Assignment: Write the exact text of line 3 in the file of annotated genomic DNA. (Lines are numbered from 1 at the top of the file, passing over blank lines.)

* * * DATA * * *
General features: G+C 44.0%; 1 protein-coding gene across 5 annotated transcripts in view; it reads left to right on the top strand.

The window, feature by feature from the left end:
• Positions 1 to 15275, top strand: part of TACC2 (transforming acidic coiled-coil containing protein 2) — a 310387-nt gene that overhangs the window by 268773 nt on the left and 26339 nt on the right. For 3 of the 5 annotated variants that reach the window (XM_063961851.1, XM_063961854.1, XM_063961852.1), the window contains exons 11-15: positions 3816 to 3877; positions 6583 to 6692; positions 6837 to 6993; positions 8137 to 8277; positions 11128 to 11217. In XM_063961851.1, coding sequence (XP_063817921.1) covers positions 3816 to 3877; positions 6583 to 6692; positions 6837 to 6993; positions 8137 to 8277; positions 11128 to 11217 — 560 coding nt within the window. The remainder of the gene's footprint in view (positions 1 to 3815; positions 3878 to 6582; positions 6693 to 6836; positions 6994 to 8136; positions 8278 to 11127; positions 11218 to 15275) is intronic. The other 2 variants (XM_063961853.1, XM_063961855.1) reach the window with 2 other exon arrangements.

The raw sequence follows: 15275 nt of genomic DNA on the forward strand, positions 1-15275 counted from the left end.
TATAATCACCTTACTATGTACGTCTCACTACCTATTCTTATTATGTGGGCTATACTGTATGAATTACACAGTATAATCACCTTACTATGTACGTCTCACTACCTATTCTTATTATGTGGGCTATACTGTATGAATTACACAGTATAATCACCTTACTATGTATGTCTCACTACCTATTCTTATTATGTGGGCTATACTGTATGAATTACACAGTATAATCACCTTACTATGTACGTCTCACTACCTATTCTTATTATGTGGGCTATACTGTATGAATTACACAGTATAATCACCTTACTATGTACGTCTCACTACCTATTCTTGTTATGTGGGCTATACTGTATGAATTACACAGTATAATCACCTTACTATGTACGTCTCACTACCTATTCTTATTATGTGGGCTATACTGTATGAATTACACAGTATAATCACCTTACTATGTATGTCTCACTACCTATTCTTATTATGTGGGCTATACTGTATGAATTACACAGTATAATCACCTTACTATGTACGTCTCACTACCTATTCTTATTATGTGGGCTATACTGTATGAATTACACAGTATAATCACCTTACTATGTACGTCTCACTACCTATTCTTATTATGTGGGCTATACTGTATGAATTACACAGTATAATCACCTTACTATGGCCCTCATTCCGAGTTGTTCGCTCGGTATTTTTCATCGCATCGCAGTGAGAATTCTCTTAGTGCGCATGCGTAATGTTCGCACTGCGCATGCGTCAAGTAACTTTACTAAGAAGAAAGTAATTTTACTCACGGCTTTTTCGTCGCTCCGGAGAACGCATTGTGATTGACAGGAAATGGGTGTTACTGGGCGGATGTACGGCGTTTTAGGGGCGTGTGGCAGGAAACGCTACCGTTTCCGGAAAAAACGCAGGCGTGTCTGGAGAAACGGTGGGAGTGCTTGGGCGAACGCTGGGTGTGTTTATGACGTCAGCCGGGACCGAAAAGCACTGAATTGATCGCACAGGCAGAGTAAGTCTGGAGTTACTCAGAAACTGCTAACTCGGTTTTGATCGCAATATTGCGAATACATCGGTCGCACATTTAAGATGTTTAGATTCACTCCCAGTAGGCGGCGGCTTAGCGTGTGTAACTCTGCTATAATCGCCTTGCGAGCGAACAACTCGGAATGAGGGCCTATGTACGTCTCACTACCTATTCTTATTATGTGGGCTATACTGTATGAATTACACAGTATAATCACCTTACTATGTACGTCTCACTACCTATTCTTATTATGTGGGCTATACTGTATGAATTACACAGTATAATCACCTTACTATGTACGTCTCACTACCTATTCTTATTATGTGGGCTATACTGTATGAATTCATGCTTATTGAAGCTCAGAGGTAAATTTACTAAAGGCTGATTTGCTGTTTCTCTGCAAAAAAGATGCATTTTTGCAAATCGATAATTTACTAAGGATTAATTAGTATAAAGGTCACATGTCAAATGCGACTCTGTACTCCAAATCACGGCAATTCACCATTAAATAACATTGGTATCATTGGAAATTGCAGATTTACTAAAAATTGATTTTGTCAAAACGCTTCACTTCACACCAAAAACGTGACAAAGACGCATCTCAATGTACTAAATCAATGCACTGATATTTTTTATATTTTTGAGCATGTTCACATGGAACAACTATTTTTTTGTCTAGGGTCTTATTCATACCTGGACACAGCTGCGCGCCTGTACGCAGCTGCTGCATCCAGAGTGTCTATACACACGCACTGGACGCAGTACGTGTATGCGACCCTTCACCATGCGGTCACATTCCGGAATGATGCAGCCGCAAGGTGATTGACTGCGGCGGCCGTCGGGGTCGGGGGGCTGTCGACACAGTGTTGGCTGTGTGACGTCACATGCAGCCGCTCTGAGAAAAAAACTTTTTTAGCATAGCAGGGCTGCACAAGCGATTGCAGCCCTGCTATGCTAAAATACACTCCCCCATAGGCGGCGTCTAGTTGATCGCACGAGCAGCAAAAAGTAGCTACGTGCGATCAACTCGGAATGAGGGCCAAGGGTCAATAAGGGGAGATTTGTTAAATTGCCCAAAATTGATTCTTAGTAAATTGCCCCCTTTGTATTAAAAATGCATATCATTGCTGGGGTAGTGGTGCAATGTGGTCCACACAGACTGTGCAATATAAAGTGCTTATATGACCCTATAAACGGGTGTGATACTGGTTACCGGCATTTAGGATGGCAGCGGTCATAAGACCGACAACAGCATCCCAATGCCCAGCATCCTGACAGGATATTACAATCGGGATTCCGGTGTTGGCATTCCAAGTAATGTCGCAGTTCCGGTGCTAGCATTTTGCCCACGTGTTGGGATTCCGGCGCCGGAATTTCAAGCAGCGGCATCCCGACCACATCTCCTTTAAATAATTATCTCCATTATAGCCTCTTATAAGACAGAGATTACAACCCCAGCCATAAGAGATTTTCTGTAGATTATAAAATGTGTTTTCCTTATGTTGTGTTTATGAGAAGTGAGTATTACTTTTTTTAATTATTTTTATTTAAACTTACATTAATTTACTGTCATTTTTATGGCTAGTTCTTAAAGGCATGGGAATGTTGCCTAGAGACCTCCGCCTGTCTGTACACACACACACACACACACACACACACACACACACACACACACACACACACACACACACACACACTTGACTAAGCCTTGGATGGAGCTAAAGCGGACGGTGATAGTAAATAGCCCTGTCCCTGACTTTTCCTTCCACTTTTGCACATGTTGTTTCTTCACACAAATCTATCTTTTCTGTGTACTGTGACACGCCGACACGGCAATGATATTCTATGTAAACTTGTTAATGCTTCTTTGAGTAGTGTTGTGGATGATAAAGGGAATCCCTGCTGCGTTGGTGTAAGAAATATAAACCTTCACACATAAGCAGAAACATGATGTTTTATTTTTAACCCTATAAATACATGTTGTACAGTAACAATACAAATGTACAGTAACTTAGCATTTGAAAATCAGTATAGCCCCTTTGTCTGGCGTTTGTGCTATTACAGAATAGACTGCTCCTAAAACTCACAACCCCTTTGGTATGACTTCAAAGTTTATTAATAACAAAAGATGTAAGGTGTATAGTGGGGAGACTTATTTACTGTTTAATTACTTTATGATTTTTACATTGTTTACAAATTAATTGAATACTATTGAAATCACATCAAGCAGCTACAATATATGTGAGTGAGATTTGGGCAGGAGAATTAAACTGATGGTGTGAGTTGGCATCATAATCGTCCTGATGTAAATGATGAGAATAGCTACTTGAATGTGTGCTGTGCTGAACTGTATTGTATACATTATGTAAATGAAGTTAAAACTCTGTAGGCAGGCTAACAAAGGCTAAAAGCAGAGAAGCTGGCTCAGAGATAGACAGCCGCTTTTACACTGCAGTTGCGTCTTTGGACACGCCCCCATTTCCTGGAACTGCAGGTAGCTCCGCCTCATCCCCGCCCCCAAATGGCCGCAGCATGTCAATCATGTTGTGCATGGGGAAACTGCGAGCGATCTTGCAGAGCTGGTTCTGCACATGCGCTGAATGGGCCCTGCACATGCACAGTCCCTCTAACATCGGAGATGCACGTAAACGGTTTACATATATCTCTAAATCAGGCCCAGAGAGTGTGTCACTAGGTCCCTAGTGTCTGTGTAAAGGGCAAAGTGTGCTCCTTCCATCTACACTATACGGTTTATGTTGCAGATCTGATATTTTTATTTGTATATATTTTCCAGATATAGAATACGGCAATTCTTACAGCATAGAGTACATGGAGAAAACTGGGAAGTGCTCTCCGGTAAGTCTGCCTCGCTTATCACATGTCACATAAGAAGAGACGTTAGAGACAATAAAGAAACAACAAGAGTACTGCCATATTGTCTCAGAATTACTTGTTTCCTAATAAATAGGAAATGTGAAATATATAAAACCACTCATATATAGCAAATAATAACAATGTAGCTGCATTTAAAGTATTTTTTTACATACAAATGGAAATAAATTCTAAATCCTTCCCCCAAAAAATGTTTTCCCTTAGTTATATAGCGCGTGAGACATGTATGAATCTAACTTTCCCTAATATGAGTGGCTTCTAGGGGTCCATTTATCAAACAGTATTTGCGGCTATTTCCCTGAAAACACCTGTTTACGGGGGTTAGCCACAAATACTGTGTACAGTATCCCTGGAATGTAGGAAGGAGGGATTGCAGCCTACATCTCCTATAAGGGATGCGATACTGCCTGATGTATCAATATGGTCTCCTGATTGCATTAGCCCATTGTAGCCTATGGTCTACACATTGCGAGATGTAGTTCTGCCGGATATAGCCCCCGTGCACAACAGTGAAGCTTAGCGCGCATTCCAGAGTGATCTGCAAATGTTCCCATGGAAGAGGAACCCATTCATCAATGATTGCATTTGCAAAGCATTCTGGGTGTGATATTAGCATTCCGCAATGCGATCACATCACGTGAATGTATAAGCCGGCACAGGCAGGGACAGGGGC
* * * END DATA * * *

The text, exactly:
• Positions 1 to 15275, top strand: part of TACC2 (transforming acidic coiled-coil containing protein 2) — a 310387-nt gene that overhangs the window by 268773 nt on the left and 26339 nt on the right. For 3 of the 5 annotated variants that reach the window (XM_063961851.1, XM_063961854.1, XM_063961852.1), the window contains exons 11-15: positions 3816 to 3877; positions 6583 to 6692; positions 6837 to 6993; positions 8137 to 8277; positions 11128 to 11217. In XM_063961851.1, coding sequence (XP_063817921.1) covers positions 3816 to 3877; positions 6583 to 6692; positions 6837 to 6993; positions 8137 to 8277; positions 11128 to 11217 — 560 coding nt within the window. The remainder of the gene's footprint in view (positions 1 to 3815; positions 3878 to 6582; positions 6693 to 6836; positions 6994 to 8136; positions 8278 to 11127; positions 11218 to 15275) is intronic. The other 2 variants (XM_063961853.1, XM_063961855.1) reach the window with 2 other exon arrangements.